Why do companies grant most decision-making power to employees who are best with Excel? How come we put our biggest financial institutions, housing corporations and multinationals into the hands of people who in every other context would be diagnosed as sociopaths or as having Asperger´s Syndrome?
Numbers and financial models give an air of confidence. Collectively we have surrendered to the belief that those with the best command of numbers (and Excel) have the best grip on things. Data seem to be independent and untouchable. But actually there’s nothing more open to subjective interpretation.
The Dutch Railways spent 400 million Euros to knock 50 minutes off the journey from Amsterdam to Brussels. And that happened while every user benefit was scrapped. No comfortable tables, no plug sockets and no free wifi. Only a hyper-rational spreadsheet idiot could come up with ´travel time saved´ as the only metric to determine an investment of 400 million.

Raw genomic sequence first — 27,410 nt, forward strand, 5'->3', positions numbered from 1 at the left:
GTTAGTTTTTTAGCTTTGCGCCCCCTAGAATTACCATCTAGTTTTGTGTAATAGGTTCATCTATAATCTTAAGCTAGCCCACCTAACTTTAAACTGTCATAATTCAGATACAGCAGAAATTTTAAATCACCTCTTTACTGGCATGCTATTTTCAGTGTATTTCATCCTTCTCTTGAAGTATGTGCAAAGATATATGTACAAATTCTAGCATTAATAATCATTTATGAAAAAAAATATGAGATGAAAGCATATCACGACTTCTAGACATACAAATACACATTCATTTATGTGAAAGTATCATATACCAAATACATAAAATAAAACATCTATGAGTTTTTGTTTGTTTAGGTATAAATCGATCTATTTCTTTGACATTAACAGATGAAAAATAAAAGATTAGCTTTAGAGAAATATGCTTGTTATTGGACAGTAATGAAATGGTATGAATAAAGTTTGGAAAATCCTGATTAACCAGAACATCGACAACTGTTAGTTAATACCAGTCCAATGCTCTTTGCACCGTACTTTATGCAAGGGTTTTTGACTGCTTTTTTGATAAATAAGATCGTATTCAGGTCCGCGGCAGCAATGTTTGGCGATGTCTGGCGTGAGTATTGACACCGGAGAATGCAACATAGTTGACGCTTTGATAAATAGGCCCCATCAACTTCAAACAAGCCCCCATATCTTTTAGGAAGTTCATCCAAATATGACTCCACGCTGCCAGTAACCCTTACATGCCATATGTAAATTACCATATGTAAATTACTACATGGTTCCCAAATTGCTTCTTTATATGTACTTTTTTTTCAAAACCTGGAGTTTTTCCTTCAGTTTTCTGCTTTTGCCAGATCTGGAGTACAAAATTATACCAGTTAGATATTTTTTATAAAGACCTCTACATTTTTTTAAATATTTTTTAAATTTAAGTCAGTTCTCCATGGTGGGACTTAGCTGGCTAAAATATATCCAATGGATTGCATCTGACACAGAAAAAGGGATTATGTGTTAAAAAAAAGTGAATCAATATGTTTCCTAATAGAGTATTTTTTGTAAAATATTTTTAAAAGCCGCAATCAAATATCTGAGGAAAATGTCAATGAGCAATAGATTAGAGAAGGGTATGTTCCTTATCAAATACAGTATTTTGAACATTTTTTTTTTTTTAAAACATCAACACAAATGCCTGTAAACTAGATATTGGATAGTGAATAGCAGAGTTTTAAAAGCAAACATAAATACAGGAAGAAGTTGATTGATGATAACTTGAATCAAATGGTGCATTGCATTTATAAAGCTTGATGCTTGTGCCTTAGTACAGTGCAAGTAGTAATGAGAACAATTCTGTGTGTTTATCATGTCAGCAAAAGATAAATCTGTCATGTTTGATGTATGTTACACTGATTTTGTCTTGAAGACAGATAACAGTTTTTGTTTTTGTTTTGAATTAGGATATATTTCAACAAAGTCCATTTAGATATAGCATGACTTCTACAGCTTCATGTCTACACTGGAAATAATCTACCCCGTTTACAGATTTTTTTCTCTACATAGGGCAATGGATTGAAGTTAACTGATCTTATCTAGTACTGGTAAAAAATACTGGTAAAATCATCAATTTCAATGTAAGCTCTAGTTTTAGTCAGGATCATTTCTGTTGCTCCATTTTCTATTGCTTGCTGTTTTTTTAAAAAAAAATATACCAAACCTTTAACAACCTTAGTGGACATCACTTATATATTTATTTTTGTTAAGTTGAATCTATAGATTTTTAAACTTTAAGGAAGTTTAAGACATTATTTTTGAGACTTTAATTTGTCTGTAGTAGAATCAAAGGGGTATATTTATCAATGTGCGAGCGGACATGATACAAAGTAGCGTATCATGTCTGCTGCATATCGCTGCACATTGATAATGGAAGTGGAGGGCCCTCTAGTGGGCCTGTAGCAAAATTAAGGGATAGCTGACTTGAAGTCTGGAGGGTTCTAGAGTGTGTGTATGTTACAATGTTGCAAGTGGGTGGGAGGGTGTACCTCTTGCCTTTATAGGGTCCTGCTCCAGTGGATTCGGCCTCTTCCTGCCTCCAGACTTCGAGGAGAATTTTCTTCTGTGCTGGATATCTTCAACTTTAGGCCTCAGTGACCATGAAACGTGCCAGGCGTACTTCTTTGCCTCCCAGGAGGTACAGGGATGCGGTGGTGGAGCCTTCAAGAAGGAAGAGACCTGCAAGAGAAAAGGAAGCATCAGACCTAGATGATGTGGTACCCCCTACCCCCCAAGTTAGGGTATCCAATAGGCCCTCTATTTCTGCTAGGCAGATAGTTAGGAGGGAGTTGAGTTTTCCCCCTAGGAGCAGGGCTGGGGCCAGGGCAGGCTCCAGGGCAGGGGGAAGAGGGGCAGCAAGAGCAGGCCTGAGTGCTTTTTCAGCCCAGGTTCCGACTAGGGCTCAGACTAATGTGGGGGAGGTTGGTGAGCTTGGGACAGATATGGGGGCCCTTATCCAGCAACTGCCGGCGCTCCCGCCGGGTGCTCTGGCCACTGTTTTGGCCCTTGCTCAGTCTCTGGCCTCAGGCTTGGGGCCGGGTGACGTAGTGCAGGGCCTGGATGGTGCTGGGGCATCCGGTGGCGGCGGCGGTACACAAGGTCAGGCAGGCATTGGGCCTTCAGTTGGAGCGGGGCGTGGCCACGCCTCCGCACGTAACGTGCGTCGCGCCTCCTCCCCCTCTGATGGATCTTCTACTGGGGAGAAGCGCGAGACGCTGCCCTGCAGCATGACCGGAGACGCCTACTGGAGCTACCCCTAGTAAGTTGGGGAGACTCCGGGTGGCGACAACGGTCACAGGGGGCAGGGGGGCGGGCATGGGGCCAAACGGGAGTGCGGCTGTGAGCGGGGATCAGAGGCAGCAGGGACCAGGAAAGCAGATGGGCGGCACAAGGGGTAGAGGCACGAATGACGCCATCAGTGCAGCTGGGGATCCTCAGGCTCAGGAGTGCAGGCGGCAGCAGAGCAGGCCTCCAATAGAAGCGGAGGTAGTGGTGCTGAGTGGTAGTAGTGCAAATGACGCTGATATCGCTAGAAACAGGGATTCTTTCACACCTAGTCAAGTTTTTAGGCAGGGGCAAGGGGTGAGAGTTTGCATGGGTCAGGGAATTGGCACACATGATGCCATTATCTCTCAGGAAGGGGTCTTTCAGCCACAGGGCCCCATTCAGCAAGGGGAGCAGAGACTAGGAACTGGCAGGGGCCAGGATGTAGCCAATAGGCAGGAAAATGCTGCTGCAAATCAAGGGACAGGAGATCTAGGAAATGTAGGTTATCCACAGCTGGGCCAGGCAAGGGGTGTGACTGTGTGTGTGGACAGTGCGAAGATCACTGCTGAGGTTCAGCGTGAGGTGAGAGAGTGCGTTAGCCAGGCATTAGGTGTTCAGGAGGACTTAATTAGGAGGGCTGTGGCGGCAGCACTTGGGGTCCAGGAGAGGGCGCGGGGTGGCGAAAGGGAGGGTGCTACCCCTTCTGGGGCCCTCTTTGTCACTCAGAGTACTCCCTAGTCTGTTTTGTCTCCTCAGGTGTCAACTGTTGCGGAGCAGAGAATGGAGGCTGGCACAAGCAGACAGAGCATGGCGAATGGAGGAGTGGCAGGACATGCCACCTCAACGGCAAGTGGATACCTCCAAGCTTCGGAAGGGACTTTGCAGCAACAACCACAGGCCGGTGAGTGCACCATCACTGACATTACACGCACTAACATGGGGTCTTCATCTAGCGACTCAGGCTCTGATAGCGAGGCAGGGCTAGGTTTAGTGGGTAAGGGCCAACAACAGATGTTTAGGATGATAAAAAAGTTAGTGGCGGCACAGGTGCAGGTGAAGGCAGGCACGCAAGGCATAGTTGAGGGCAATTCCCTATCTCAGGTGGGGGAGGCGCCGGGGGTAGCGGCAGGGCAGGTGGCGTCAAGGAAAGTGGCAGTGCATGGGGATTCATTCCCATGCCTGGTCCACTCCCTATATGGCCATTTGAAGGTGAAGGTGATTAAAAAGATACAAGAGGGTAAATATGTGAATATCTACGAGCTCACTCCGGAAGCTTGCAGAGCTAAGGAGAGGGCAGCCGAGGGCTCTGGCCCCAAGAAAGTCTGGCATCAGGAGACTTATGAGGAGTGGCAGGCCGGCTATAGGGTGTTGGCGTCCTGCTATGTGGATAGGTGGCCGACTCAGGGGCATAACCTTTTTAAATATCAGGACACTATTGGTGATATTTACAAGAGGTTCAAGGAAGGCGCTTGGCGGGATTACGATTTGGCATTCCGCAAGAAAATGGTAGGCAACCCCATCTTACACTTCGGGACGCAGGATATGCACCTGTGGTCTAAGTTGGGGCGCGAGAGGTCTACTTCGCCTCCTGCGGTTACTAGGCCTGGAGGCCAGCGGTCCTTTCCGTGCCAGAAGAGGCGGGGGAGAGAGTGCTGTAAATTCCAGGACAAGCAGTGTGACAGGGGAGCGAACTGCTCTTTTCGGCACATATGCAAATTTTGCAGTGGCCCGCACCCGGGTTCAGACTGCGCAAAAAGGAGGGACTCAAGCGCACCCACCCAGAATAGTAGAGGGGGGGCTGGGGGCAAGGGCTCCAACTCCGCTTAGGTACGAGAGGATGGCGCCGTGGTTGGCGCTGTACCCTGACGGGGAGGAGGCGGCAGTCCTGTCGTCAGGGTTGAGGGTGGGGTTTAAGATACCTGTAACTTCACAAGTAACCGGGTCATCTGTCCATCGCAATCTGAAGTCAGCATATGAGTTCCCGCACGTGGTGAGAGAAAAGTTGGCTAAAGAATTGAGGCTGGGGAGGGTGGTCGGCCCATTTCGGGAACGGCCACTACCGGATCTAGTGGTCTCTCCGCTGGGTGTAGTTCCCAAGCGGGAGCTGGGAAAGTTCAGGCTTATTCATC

Every marketing department employee knows that emotional and subjective factors weigh heavier in the overall value customers experience. Like the hotel chain where they discovered that the check-in experience determined the experience of the hotel. If the check-in was pleasant, guests seemed inclined to find it a good hotel throughout their stay. The extra staffing and the bag of chocolates that you receive when checking in to The Four Seasons, is a cost on your balance sheet. Yet economizing them away would destroy the perceived value of the hotel.
Nothing is so irrational and dangerous as a hyper-rational policy based on spreadsheet logic. And yet this is what our companies, our boardrooms and our administrations follow. Only marketeers can expose the truth.
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